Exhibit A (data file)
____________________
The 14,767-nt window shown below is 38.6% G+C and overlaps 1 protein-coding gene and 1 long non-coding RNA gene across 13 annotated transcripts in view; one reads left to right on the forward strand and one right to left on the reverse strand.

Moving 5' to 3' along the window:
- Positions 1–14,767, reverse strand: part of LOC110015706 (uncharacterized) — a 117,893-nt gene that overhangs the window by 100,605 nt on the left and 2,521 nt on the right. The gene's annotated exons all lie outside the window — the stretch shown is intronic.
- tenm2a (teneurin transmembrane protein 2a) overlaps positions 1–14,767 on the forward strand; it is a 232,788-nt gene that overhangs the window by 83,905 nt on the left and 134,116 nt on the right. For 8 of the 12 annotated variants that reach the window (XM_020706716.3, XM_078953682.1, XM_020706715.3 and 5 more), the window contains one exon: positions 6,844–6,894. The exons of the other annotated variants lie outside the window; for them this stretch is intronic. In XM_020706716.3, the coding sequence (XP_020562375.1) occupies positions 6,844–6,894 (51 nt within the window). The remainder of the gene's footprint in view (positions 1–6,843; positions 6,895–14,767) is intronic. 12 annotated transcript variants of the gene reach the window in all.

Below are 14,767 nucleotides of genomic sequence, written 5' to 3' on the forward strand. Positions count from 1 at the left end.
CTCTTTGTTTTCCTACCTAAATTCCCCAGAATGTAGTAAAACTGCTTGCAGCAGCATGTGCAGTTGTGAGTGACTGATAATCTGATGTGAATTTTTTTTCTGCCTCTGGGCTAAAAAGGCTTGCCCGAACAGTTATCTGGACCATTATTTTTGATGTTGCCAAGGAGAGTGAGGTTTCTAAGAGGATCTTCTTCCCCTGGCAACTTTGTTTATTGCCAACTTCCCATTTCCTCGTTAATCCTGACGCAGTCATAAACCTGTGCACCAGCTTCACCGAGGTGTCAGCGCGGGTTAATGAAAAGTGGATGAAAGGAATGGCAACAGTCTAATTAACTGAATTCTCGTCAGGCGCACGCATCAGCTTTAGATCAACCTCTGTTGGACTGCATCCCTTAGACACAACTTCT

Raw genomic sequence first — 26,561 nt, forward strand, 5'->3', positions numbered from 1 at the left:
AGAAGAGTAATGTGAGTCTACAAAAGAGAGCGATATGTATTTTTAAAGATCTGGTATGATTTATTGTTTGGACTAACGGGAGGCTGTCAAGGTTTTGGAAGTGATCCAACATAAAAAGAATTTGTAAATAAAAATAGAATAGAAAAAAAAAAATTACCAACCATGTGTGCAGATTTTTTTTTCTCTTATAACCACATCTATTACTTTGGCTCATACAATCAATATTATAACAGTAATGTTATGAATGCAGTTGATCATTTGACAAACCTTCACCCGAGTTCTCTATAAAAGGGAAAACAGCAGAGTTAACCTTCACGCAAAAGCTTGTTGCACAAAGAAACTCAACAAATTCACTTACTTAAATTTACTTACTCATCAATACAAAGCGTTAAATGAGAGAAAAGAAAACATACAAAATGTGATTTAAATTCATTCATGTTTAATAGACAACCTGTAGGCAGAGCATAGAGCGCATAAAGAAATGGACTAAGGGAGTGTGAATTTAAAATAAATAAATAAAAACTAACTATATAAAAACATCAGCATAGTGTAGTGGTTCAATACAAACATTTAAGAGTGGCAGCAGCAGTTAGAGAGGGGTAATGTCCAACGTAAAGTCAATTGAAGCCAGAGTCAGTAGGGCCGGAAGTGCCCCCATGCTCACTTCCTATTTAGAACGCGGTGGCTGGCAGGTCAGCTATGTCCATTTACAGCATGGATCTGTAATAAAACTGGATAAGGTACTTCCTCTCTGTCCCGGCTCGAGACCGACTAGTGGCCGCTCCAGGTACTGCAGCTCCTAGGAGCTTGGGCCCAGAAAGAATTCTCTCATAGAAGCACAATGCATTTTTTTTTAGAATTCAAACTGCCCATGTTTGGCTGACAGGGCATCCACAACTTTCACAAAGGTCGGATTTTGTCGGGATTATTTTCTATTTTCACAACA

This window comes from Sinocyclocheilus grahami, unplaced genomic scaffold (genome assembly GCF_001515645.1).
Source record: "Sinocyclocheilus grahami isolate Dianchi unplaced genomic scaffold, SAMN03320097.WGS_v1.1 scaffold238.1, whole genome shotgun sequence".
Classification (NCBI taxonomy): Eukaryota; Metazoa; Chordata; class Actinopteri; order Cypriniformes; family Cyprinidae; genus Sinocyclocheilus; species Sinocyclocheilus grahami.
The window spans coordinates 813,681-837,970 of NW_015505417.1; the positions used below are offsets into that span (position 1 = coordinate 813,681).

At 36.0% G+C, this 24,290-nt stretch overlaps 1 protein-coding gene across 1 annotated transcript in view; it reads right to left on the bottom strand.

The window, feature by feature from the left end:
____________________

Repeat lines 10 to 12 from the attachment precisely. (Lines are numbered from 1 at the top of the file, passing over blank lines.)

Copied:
Source record: "Sinocyclocheilus grahami isolate Dianchi unplaced genomic scaffold, SAMN03320097.WGS_v1.1 scaffold238.1, whole genome shotgun sequence".
Classification (NCBI taxonomy): Eukaryota; Metazoa; Chordata; class Actinopteri; order Cypriniformes; family Cyprinidae; genus Sinocyclocheilus; species Sinocyclocheilus grahami.
The window spans coordinates 813,681-837,970 of NW_015505417.1; the positions used below are offsets into that span (position 1 = coordinate 813,681).